After a disastrous year at insurance software firm Quindell (LSE: QPP) shareholders might start to see their fortunes improve before Christmas. Quindell had originally planned a one-off cash payment of “at least £1 per ordinary share targetted for Autumn 2015”, from the proceeds of the sale of its Professional Services Division (PSD) to Australian law firm Slater & Gordon. Early suggestions were that it would hopefully be paid sometime in November.
There’s now been a change of plan, and the firm has reduced the size of its intended handout this year to 90p per share, to be payable “in December…
After a disastrous year at insurance software firm Quindell (LSE: QPP) shareholders might start to see their fortunes improve before Christmas. Quindell had originally planned a one-off cash payment of “at least £1 per ordinary share targetted for Autumn 2015“, from the proceeds of the sale of its Professional Services Division (PSD) to Australian law firm Slater & Gordon. Early suggestions were that it would hopefully be paid sometime in November.
There’s now been a change of plan, and the firm has reduced the size of its intended handout this year to 90p per share, to be payable “in December 2015 at a total cost of approximately £415 million“. The share price responded mildly to the news, with a drop of 1.7% to 100.5p at lunchtime — it’s been stable at around the £1 level for the past couple of months.
More next year, maybe
Further payouts are expected, with another 10p on the cards for the end of 2016, by which time Quindell expects to have the remaining £50m from the PSD sale released from escrow. And there should be more cash to come should contingency payments from PSD come good.
But before you pile in for a share of the cash, there are a few cautions you need to be aware of.
The first hurdle is that Quindell needs court approval to make any cash payments, and whilst the company is talking almost as though that’s a done deal, it most certainly isn’t. The court will have to decide whether Quindell is retaining a prudent amount of cash sufficient to deal with potential liabilities, and there could be some of those.
Can’t ignore the SFO
For one thing, there’s an inquiry by the Serious Fraud Office ongoing into the affairs of the company under the leadership of ousted ex-chairman Rob Terry. It commenced after an independent accounting analysis forced the company to restate its accounts for the last few years, turning profits into losses and reporting a pre-tax loss of more than £280m in 2014.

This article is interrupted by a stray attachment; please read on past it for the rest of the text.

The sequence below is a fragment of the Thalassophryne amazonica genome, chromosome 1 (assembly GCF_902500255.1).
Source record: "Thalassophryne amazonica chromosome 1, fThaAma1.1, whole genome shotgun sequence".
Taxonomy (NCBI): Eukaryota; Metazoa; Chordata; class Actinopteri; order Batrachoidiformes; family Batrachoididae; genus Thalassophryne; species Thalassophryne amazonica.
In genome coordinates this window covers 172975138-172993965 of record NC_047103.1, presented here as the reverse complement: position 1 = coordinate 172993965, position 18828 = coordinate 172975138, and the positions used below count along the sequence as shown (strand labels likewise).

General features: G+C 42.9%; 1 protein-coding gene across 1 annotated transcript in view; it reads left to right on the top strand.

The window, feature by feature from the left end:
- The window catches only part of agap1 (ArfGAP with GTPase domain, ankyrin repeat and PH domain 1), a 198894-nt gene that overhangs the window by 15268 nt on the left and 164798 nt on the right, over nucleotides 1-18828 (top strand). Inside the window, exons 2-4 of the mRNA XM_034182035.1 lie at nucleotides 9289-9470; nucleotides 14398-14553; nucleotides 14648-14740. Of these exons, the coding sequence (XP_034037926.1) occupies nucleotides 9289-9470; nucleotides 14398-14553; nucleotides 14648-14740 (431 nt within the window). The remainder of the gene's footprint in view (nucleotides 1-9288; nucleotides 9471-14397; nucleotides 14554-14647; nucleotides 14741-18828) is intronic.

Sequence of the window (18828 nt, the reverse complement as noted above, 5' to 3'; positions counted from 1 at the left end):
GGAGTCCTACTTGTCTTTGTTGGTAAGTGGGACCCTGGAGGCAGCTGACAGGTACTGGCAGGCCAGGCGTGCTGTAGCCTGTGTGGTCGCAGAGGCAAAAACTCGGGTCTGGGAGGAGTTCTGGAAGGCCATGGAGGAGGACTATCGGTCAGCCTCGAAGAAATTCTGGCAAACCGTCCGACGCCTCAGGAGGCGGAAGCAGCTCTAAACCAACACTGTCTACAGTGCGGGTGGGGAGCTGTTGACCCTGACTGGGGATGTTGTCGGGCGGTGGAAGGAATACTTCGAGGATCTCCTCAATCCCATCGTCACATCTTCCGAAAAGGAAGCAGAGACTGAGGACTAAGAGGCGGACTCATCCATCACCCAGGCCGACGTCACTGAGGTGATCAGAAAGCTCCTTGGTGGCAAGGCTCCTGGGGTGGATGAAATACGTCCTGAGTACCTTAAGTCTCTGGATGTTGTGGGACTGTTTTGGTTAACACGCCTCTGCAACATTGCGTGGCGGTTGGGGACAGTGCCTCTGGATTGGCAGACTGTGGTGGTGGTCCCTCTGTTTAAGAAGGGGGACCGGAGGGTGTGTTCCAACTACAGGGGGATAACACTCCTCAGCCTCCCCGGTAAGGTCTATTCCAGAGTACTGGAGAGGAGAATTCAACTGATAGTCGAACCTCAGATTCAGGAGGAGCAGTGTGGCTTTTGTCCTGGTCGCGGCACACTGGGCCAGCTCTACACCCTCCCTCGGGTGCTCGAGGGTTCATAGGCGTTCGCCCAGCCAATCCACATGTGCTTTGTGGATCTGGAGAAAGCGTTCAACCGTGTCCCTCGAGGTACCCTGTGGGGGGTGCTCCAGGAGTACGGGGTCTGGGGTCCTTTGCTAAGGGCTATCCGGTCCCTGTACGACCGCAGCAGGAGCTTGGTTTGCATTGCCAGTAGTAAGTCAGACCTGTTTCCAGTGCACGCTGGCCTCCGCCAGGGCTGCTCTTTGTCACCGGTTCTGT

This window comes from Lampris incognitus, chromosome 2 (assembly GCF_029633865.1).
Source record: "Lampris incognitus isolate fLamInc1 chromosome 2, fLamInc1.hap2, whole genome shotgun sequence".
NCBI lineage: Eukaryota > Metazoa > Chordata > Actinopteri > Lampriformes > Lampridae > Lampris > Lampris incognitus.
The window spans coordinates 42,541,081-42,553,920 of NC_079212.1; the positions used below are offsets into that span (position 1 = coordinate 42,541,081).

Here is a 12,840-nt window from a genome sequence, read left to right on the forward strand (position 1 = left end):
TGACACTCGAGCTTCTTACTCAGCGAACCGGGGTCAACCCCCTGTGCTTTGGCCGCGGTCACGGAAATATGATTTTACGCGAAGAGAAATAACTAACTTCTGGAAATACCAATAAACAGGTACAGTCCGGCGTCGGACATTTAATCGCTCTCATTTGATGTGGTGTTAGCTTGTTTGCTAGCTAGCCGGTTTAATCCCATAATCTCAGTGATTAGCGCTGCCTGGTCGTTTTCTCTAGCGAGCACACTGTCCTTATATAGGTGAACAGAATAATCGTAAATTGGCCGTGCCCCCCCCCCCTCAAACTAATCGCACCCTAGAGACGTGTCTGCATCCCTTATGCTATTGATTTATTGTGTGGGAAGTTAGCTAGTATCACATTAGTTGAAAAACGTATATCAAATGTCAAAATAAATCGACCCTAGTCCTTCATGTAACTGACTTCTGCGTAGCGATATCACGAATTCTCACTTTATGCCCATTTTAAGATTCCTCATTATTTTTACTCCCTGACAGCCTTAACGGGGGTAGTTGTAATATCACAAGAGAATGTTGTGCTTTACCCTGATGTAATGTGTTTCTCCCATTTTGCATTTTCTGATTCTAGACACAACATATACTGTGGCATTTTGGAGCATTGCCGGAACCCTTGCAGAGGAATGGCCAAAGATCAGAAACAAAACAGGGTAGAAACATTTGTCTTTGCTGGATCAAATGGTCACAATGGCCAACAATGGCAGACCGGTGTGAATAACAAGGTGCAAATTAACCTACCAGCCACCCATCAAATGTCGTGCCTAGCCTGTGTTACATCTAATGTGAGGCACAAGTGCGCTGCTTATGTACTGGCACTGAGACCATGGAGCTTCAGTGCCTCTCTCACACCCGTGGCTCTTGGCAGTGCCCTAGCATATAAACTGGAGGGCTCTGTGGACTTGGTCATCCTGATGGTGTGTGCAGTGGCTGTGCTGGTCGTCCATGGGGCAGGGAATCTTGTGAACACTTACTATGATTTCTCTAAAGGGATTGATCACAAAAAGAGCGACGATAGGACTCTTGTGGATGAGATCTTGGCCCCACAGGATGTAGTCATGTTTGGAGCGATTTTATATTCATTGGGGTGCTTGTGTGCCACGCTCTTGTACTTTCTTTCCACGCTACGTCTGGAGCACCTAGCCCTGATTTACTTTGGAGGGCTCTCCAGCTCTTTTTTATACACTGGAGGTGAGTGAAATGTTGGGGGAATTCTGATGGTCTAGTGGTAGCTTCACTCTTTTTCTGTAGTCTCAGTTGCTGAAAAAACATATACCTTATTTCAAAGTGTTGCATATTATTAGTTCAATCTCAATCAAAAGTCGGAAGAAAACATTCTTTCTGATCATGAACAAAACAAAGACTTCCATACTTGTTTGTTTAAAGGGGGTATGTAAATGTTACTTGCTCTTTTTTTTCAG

It’s likely to be some time before we hear the results of that, and if the court thinks there might be any liabilities to come from it, it might well have something to say about the intended handing over of 90p per share to shareholders.
Then we have legal action being pursued by law firm Your Legal Friend on behalf of a group of shareholders, with an estimate of claims of up to £9m before costs — and there is apparently a second group enquiring about similar action, which would be amount to a similar sum.
Less than the sum of its parts?
Then, of course, you’d need to think about what the remainder of the company is worth.
It now consists largely of two telematics subsidiaries, Ingenie and Himex, which are making losses. And there’s the loss-making PT Healthcare, of which Quindell acquired the 50% it did not own in September. New chief executive Indro Mukerjee has said he will address these losses, but I don’t see any realistic hope of these subsidiaries making profits any time soon.
So should you shell out £1 today to maybe get 90p next month together with your share of the ongoing losses at Quindell’s subsidiaries? Well, that’s up to you, but my pound is staying firmly in my pocket.
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Alan Oscroft has no position in any shares mentioned. The Motley Fool UK has no position in any of the shares mentioned. We Fools don't all hold the same opinions, but we all believe that considering a diverse range of insights makes us better investors.